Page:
This review contains quotes from the novel.
*Special thanks to Little, Brown and Company for allowing us to read Jill Eisenstadt’s From Rockaway.
Jill Eisenstadt‘s From Rockaway captures what it is like to be a young adult that has no other options but to be in the working force.
1980s New York: Peg, Timmy, and Chowderhead are working as lifeguards at their local beach, where all there is to do is look out at the ocean, and ensure people are not drowning or smoking weed. But during the winter months, they have to work crappy jobs, like at Mickey’s Deli, where they spend their days and nights loading and unloading trucks. Unfortunately for the three of them, there really are no other career options for them. They’re stuck in this beach town with no drive to go out into the world and figure out what exactly it is they want to do for the rest of their lives.
“Cicadas are drawn to the green stripes on orange lifeguard bathing suits. Fly directly at you in their fat, blind cicada way, while mosquitoes, they circle with a purpose. Hover, then strike. And biting flies are silver black with green eyes. Once moths become moths they have no stomachs or mouths and they die.
Timmy lists insects to stay awake on the tower. To stop thinking of Alex. To test the brain cells his mother is convinced he’s destroying. Hundreds of them at a time.”
-excerpt from Jill Eisenstadt’s From Rockaway
Then there’s Alex, another person who was once a part of their tight-knit group. She was just like one of them, immobile, unable to set herself free from this ghost town. That was until she landed a scholarship to attend college in New England. But when she comes back for the summer and stirs up drama. The drama she brings is the fact she felt the need to leave this dead-end job and the people in it. She used to date Timmy, but when she went to college that all ended. Alex was in the inner circle with Timmy, Peg, and Chowderhead. But they felt as if she thought they weren’t good enough for her and she left for New England to get a new life and new friends. But when she comes back for the summer, they still haven’t gotten over her living them. So there are still unresolved feelings between all of them.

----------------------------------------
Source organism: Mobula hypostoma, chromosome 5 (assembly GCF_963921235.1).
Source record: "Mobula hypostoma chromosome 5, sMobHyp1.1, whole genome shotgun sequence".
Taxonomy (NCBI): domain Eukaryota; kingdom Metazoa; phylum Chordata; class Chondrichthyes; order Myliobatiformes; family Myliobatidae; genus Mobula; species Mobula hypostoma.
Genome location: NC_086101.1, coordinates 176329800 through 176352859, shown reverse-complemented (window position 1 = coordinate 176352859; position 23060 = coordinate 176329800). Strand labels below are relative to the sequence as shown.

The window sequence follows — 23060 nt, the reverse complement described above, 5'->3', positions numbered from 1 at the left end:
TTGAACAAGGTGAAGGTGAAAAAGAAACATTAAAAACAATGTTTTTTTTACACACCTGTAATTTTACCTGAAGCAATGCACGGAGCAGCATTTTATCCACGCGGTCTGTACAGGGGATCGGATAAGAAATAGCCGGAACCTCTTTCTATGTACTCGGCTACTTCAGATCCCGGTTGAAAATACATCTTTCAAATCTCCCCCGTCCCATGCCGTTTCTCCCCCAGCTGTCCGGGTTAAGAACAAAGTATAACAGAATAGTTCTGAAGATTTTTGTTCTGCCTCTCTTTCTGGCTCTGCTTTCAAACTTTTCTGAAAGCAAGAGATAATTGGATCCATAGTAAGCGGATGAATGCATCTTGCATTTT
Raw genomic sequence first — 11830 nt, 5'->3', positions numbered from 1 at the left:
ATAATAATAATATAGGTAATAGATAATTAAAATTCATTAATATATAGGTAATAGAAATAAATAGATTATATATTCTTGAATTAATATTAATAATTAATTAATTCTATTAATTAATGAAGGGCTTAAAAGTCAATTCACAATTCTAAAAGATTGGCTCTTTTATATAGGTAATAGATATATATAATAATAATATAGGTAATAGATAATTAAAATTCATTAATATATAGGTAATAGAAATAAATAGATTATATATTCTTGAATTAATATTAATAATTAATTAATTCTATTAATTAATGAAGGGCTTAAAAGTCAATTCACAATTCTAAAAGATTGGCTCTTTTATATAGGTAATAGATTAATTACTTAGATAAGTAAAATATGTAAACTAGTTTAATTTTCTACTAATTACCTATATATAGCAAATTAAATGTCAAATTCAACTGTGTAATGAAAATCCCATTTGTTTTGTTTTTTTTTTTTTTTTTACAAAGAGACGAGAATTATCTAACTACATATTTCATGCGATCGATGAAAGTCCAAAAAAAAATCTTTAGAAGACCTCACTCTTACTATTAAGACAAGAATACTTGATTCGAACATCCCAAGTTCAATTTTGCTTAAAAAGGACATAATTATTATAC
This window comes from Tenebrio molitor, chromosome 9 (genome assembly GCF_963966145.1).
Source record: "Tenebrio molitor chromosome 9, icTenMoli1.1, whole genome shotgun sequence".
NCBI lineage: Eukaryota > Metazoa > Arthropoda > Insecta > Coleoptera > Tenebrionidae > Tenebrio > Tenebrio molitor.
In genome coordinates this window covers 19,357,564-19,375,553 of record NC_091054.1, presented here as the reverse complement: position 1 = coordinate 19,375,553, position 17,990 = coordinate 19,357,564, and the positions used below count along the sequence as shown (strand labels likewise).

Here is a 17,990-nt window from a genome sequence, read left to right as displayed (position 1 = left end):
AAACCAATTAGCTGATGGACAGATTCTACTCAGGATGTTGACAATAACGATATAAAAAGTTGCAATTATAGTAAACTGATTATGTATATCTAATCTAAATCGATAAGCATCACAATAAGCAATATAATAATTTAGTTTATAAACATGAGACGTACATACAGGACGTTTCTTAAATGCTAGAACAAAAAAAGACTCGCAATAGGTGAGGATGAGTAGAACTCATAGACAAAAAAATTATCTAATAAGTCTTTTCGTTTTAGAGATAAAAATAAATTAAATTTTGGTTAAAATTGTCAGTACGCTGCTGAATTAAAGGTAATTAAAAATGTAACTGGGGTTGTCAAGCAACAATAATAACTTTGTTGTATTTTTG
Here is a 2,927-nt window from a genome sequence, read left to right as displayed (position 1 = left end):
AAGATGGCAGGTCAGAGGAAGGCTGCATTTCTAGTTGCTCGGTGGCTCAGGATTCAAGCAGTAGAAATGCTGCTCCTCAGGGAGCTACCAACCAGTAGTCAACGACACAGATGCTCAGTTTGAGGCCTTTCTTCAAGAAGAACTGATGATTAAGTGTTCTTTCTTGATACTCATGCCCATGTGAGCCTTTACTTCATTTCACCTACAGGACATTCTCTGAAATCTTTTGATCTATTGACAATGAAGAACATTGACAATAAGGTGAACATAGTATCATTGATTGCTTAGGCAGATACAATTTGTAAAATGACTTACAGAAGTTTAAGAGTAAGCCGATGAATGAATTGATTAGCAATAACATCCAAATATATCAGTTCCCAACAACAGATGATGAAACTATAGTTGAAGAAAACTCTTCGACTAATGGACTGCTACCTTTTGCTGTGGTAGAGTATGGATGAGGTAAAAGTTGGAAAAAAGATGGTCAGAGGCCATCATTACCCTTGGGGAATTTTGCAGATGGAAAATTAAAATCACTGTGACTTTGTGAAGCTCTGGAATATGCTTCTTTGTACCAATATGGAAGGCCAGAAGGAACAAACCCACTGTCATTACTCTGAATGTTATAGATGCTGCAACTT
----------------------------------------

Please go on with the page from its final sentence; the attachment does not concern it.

One night the four of them reunite for old time’s sake; they all participate in what’s called the Death Keg, which is a cathartic and sacred ritual for lifeguards, and tensions grow high. The Death Keg has been a tradition in their small beach town for a long time. And when Alex comes back they are finally able to complete it. The night turns into a lot of destruction and daring events between the four friends.
This was a great novel that describes the struggles of what it was like for youth during the 1980s pressured into working-class life at such a young age. I liked how Eisenstadt was able to give her readers some insight into what each character was experiencing during their beginning stages into the working-class lifestyle. I would certainly recommend From Rockaway to anyone who enjoys books that reflect a culture that many young people are living in today.